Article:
Testing battery charging dock on a laptop
Things of need:
digital voltage tester (I recommend a non-contact dc tester (google search: non-contact dc tester with lcd) read CAUTION)
The power in a laptop is DC and low voltage (specific voltage readings are based on the output of the ac adapter (ac to dc converter))
Read your ac adapter and verify what the output voltage is (mine is 18.5v). This will be the voltage number your looking to see on your tester.
Testing the ports on an ac adapter output or the battery charging dock port must be done with caution. The negative and positive points of contact are close together. If the test is performed with a traditional voltage tester that has a red lead and black lead, there is potential for crossing the two lead ends and ultimately shorting out the circuit.
But with a non-contact dc tester the risk eliminated.
Verify the tester is set to dc. We want to test the dc output port coming from your adapter to verify the voltage matches the label. With a traditional tester touch one lead to the inside of the port and one to the outside of the port. If the voltage matches or is in close proximity to the label then we are good. If not that will be your problem (even if it is off by 2-3volts). If the battery charger is not getting the proper voltage it will not work correctly.
Same test but done with a non-contact tester. Simply put the tip of the tester near the port of the ac adapter. Again if the voltage is incorrect that is the problem.
Tester set to dc. Testing the battery charger port. We need two points of contact red lead / black lead. But it is tricky to explain without seeing the port itself. My hp pavilion zv6000 has a slotted port (looks like this |||||||| ) that the battery inserts into. Some pc's can have just a two point contact, one positive one negative. That is easy to test, your red lead goes to one contact and your black lead will go to the other. Again proceed with CAUTION not to cross/touch your lead ends. If the voltage matches the label on your ac adapter output voltage your good. Otherwise there is a problem with your power board. Power boards are fairly cheap.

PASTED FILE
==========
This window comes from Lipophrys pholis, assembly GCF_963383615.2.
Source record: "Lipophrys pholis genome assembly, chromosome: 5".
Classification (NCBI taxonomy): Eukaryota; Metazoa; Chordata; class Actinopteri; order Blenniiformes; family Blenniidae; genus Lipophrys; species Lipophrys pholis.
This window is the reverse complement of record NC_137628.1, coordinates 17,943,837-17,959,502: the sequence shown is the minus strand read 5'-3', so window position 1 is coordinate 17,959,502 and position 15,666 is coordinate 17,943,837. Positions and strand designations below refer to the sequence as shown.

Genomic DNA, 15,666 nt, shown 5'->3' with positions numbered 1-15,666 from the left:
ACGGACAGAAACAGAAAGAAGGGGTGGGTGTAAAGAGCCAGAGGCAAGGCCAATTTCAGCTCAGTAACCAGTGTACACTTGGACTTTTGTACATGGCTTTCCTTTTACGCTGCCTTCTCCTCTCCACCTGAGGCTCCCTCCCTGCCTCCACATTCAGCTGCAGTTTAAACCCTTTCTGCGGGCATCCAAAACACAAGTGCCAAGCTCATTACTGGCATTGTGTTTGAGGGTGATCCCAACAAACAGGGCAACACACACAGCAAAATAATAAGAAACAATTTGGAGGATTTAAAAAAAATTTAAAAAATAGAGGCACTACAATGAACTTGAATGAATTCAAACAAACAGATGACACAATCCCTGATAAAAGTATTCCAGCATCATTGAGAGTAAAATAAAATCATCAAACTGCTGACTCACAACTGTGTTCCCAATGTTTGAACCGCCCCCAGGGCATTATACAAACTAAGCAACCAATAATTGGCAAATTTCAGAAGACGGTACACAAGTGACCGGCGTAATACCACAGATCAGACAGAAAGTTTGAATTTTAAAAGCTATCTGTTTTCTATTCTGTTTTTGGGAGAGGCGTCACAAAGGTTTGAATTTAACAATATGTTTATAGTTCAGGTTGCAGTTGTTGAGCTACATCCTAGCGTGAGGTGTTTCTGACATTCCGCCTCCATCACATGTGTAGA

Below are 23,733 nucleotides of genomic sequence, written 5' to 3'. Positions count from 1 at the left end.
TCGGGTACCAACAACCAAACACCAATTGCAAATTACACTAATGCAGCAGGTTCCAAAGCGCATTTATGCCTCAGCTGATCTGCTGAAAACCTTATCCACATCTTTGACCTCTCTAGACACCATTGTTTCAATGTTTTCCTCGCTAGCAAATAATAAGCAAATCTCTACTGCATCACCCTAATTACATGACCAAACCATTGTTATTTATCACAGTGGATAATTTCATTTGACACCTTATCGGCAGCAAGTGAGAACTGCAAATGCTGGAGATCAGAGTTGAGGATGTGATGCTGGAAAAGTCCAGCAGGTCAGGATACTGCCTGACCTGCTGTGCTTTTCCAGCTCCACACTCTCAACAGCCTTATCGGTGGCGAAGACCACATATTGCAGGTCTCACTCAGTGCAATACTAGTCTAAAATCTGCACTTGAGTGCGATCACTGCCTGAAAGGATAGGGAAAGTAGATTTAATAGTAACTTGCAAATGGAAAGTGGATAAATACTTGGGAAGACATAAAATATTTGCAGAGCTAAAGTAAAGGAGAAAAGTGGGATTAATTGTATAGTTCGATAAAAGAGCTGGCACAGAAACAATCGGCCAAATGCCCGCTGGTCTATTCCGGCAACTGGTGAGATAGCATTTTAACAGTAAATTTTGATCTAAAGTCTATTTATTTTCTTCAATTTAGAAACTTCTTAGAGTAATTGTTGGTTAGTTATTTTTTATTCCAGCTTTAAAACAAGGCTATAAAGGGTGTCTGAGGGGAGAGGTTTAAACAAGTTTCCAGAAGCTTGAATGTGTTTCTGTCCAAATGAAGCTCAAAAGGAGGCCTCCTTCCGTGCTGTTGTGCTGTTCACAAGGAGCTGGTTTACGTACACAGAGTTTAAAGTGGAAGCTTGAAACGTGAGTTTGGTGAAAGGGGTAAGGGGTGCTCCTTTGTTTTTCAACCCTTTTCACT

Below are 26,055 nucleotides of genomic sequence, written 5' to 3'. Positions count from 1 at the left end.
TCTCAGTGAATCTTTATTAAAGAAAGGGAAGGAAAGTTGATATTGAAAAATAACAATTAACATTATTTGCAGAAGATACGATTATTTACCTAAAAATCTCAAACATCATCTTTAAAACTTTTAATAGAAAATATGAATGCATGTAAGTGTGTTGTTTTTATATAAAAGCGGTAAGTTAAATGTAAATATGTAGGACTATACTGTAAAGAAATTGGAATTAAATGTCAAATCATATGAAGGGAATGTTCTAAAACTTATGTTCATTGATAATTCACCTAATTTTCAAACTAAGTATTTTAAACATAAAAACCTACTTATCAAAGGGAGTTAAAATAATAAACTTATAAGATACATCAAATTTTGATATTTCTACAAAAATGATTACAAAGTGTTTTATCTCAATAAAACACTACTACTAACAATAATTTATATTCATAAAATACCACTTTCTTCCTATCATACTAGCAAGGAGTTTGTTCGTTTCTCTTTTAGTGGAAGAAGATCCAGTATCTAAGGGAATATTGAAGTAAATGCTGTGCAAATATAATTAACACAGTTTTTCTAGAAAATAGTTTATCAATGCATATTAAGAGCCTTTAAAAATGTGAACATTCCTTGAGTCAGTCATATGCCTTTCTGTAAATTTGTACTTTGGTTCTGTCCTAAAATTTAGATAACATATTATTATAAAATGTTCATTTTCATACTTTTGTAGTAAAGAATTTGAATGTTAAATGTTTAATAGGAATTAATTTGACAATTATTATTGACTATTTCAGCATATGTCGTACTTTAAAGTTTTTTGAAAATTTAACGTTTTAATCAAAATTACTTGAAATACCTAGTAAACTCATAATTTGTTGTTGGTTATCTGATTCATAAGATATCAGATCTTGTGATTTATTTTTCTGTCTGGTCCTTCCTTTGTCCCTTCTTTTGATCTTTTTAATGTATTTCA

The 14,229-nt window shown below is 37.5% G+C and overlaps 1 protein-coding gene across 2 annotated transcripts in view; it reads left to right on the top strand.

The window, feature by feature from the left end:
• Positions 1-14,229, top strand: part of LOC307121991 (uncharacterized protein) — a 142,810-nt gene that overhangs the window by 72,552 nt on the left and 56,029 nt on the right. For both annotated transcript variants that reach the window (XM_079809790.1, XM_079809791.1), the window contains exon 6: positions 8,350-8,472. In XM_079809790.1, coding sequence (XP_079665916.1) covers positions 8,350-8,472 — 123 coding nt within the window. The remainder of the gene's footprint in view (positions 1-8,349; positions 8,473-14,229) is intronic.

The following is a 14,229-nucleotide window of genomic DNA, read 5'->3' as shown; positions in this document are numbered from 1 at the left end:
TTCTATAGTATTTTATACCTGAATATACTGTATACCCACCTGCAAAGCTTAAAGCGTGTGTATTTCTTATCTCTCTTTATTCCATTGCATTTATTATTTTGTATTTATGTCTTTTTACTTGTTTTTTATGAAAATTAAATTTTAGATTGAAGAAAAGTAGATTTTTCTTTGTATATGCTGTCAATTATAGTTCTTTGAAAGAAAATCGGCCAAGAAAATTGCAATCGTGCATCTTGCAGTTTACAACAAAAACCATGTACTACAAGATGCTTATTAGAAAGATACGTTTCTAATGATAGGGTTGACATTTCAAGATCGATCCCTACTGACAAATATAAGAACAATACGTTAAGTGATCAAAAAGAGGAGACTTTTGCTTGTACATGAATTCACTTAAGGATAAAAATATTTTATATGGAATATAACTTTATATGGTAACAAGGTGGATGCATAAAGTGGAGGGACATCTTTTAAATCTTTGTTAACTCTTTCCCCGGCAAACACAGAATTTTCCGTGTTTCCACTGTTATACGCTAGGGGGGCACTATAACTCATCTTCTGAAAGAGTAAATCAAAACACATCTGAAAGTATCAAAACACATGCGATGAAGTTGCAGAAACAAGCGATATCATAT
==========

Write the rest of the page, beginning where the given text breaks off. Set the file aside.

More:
If your battery charger port looks like mine, this is how I would go about trying to find the voltage. That is not knowing witch ones were positive or negative.
Lets say this is the port |||||||||
I would start with one tester lead at the first terminal slot in that port like this
Then I would put the next lead just to the right of that
If I detected no voltage I would proceed with moving the second lead to the right one terminal at a time till I received a reading.
Test the battery charger port with a non-contact dc tester. Simply put the tester end near the battery charger port. Same as test 2a if the voltage is correct your good, otherwise look into getting a new power board. You may want to open the laptop in order to verify the model number for that board.
This is not the best tutorial by any means but I hope it helps. If your voltage is good on both the ac adapter and the battery charger port then we are talking about a software problem. From my research there was a bug in the battery monitoring software in gnome and upower for linux mint whether debian or ubuntu. There is multiple fixes/workarounds/patches lol. I run linux mint 12.
Post back with your findings. We will try to help out on the next step or questions.